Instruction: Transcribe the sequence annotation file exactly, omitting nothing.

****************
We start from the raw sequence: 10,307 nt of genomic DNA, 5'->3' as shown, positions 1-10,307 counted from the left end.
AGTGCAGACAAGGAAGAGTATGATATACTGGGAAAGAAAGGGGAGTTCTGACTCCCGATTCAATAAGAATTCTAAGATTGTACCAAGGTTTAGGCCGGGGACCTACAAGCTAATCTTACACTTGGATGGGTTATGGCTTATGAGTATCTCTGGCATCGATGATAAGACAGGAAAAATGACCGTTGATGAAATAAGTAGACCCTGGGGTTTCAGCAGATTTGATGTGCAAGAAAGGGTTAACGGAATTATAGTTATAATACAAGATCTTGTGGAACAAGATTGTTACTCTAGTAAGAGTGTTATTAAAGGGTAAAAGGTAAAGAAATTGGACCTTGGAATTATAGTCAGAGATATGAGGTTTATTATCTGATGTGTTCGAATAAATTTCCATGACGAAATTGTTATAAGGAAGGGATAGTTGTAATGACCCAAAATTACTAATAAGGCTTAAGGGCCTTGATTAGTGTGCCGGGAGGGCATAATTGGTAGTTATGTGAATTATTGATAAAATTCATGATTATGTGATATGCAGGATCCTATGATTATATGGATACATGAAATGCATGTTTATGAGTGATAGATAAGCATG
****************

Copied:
We start from the raw sequence: 10,307 nt of genomic DNA, 5'->3' as shown, positions 1-10,307 counted from the left end.
AGTGCAGACAAGGAAGAGTATGATATACTGGGAAAGAAAGGGGAGTTCTGACTCCCGATTCAATAAGAATTCTAAGATTGTACCAAGGTTTAGGCCGGGGACCTACAAGCTAATCTTACACTTGGATGGGTTATGGCTTATGAGTATCTCTGGCATCGATGATAAGACAGGAAAAATGACCGTTGATGAAATAAGTAGACCCTGGGGTTTCAGCAGATTTGATGTGCAAGAAAGGGTTAACGGAATTATAGTTATAATACAAGATCTTGTGGAACAAGATTGTTACTCTAGTAAGAGTGTTATTAAAGGGTAAAAGGTAAAGAAATTGGACCTTGGAATTATAGTCAGAGATATGAGGTTTATTATCTGATGTGTTCGAATAAATTTCCATGACGAAATTGTTATAAGGAAGGGATAGTTGTAATGACCCAAAATTACTAATAAGGCTTAAGGGCCTTGATTAGTGTGCCGGGAGGGCATAATTGGTAGTTATGTGAATTATTGATAAAATTCATGATTATGTGATATGCAGGATCCTATGATTATATGGATACATGAAATGCATGTTTATGAGTGATAGATAAGCATG